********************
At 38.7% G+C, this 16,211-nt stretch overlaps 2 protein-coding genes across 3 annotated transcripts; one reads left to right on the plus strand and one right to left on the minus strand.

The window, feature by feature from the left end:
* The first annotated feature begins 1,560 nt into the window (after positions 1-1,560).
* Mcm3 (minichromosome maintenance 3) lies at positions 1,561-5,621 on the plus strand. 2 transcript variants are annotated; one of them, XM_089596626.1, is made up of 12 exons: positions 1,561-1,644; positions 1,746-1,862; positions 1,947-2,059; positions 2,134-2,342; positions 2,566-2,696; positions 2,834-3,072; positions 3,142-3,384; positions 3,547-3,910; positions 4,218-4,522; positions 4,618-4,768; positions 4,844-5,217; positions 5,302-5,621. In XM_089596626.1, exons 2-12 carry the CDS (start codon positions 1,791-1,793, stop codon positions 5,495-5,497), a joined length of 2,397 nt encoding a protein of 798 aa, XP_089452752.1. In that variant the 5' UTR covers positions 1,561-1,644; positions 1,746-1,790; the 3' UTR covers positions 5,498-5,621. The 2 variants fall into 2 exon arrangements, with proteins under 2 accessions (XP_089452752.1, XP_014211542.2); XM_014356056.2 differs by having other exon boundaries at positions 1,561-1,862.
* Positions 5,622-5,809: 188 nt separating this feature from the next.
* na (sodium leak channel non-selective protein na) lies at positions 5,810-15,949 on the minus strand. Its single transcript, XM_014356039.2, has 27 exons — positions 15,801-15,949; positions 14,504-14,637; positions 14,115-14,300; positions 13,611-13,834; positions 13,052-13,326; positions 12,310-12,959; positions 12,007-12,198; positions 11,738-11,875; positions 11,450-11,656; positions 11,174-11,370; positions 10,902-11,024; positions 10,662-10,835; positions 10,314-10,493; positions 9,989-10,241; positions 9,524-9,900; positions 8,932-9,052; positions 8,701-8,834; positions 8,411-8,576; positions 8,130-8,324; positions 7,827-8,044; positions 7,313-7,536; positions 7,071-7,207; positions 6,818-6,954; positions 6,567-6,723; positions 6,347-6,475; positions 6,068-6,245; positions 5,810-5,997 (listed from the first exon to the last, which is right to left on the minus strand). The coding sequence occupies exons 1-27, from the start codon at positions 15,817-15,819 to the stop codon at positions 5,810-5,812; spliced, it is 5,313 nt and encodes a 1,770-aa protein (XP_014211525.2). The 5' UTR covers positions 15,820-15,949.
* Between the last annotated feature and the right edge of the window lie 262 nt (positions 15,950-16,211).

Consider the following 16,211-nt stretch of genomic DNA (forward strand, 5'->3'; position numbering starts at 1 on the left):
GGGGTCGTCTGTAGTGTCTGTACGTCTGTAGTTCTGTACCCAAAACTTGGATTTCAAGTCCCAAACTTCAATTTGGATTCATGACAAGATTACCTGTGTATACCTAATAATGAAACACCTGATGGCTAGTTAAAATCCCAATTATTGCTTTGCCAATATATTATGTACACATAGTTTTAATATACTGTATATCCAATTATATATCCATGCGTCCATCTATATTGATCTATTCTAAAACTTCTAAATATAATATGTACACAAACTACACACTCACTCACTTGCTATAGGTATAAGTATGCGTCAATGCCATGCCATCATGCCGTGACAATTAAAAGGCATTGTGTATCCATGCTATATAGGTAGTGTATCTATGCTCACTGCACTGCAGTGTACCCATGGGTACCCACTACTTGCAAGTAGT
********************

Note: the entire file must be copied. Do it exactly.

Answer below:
At 38.7% G+C, this 16,211-nt stretch overlaps 2 protein-coding genes across 3 annotated transcripts; one reads left to right on the plus strand and one right to left on the minus strand.

The window, feature by feature from the left end:
* The first annotated feature begins 1,560 nt into the window (after positions 1-1,560).
* Mcm3 (minichromosome maintenance 3) lies at positions 1,561-5,621 on the plus strand. 2 transcript variants are annotated; one of them, XM_089596626.1, is made up of 12 exons: positions 1,561-1,644; positions 1,746-1,862; positions 1,947-2,059; positions 2,134-2,342; positions 2,566-2,696; positions 2,834-3,072; positions 3,142-3,384; positions 3,547-3,910; positions 4,218-4,522; positions 4,618-4,768; positions 4,844-5,217; positions 5,302-5,621. In XM_089596626.1, exons 2-12 carry the CDS (start codon positions 1,791-1,793, stop codon positions 5,495-5,497), a joined length of 2,397 nt encoding a protein of 798 aa, XP_089452752.1. In that variant the 5' UTR covers positions 1,561-1,644; positions 1,746-1,790; the 3' UTR covers positions 5,498-5,621. The 2 variants fall into 2 exon arrangements, with proteins under 2 accessions (XP_089452752.1, XP_014211542.2); XM_014356056.2 differs by having other exon boundaries at positions 1,561-1,862.
* Positions 5,622-5,809: 188 nt separating this feature from the next.
* na (sodium leak channel non-selective protein na) lies at positions 5,810-15,949 on the minus strand. Its single transcript, XM_014356039.2, has 27 exons — positions 15,801-15,949; positions 14,504-14,637; positions 14,115-14,300; positions 13,611-13,834; positions 13,052-13,326; positions 12,310-12,959; positions 12,007-12,198; positions 11,738-11,875; positions 11,450-11,656; positions 11,174-11,370; positions 10,902-11,024; positions 10,662-10,835; positions 10,314-10,493; positions 9,989-10,241; positions 9,524-9,900; positions 8,932-9,052; positions 8,701-8,834; positions 8,411-8,576; positions 8,130-8,324; positions 7,827-8,044; positions 7,313-7,536; positions 7,071-7,207; positions 6,818-6,954; positions 6,567-6,723; positions 6,347-6,475; positions 6,068-6,245; positions 5,810-5,997 (listed from the first exon to the last, which is right to left on the minus strand). The coding sequence occupies exons 1-27, from the start codon at positions 15,817-15,819 to the stop codon at positions 5,810-5,812; spliced, it is 5,313 nt and encodes a 1,770-aa protein (XP_014211525.2). The 5' UTR covers positions 15,820-15,949.
* Between the last annotated feature and the right edge of the window lie 262 nt (positions 15,950-16,211).

Consider the following 16,211-nt stretch of genomic DNA (forward strand, 5'->3'; position numbering starts at 1 on the left):
GGGGTCGTCTGTAGTGTCTGTACGTCTGTAGTTCTGTACCCAAAACTTGGATTTCAAGTCCCAAACTTCAATTTGGATTCATGACAAGATTACCTGTGTATACCTAATAATGAAACACCTGATGGCTAGTTAAAATCCCAATTATTGCTTTGCCAATATATTATGTACACATAGTTTTAATATACTGTATATCCAATTATATATCCATGCGTCCATCTATATTGATCTATTCTAAAACTTCTAAATATAATATGTACACAAACTACACACTCACTCACTTGCTATAGGTATAAGTATGCGTCAATGCCATGCCATCATGCCGTGACAATTAAAAGGCATTGTGTATCCATGCTATATAGGTAGTGTATCTATGCTCACTGCACTGCAGTGTACCCATGGGTACCCACTACTTGCAAGTAGT